I will stay in Marrakech exploring the endless streets of the medina until the 1st and then I will bring in the new year with a camel ride in the desert. Happy new year everyone!

Thursday, December 23, 2010

Day 9 - Barcelona

What makes a city great? What are the attributes that makes anything "great?" That is, what differentiates between a good movie and a great movie, a talented painting and a great painting, some good food and a great meal? Sure there are people who study this stuff: food critiques, art historians, anthropologists. But I don´t want to discount that the average joe or jane does not have the ability to declare something great. How do we know when we are walking down the street of a city that it is a great city? Cities include buildings, people, cars, busses, bicycles, restaurants, street lights, plants, everything that every other city has. So what separates from Paris from Dallas? New York from La Paz? Barcelona from Omaha?

After days of rain I finally had a sunny day to explore Barcelona. I listened to Spanish roll off the tongues of the natives as children ran around the dried leaves falling from the city trees. I followed the cobblestone streets to the harbor and watched the white capped waves crash into rocks near the beach as wandering souls built sandcastles for Euros and painted pictures for change. Pigeons swooped toward old men throwing bread crumbs and ladies gossiped on the park bench. How does this city differ than any other? Maybe it is the scences I see that I have read about in poetry and seen in movies and paintings. So why did artists choose a city like this? Does Omaha have the same potential of becoming a great city? It may be as simple as that we just need someone to write a famous poem about the beauty of Omaha.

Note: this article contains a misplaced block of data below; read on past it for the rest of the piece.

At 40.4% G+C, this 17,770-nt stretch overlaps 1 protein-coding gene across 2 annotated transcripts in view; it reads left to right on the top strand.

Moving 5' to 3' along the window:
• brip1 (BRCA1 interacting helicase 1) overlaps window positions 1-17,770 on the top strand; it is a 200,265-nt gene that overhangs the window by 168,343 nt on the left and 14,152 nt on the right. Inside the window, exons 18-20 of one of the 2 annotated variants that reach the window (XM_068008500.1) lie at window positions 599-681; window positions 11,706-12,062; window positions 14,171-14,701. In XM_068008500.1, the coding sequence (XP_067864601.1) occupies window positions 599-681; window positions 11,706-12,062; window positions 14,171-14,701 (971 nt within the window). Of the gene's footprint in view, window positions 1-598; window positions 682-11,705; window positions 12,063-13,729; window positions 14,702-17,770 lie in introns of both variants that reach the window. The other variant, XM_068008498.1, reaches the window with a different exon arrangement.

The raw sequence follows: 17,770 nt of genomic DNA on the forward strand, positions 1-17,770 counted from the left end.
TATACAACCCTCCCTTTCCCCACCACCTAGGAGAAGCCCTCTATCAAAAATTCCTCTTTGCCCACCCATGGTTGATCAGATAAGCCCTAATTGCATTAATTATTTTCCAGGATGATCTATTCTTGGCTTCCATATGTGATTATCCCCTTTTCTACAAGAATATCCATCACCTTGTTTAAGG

The flat plains of glowing Omaha,
Oh how you make me wanna
Jump around the suburbs
In my Dodge Caravan
and sing about every woman and man
who goes to church on Sunday,
shops at Target on Monday,
and dreams about their growing roth IRA.
Oh glowing Omaha.

Ok now I´m just being mean to Omaha. But really, I´m not sure I can answer my own question of what makes a city great. I think it depends on the weather, if you have eaten or slept, and who you are traveling with. Cities do not give birth to greatness; it is the people as a collective that are responsible for their own greatness. Because of this, cities are in a state of constant flux and no one person could ever pin point the greatness of a city, or even what defines a city at all. So what defines Barcelona? I do, right at this moment.

But now it´s gone.

Monday, December 20, 2010

Day 6 - A Man´s World

I have never been intimidated by a culture, but somehow I feel defeated. I had to leave Morocco, (temporarily,) to gather my thoughts and find my independence again. So I find myself at a really cool hostel in the center of Barcelona, listening to Spanish instead of Arabic. Here´s the story:

I have heard many local Moroccans say they believe that men and women are equal in their country. I´ve heard this from both men and women. Men say that women can get jobs, can go to school, can do everything that men can do, therefore they are equal. Unfortunately, I just don´t see this.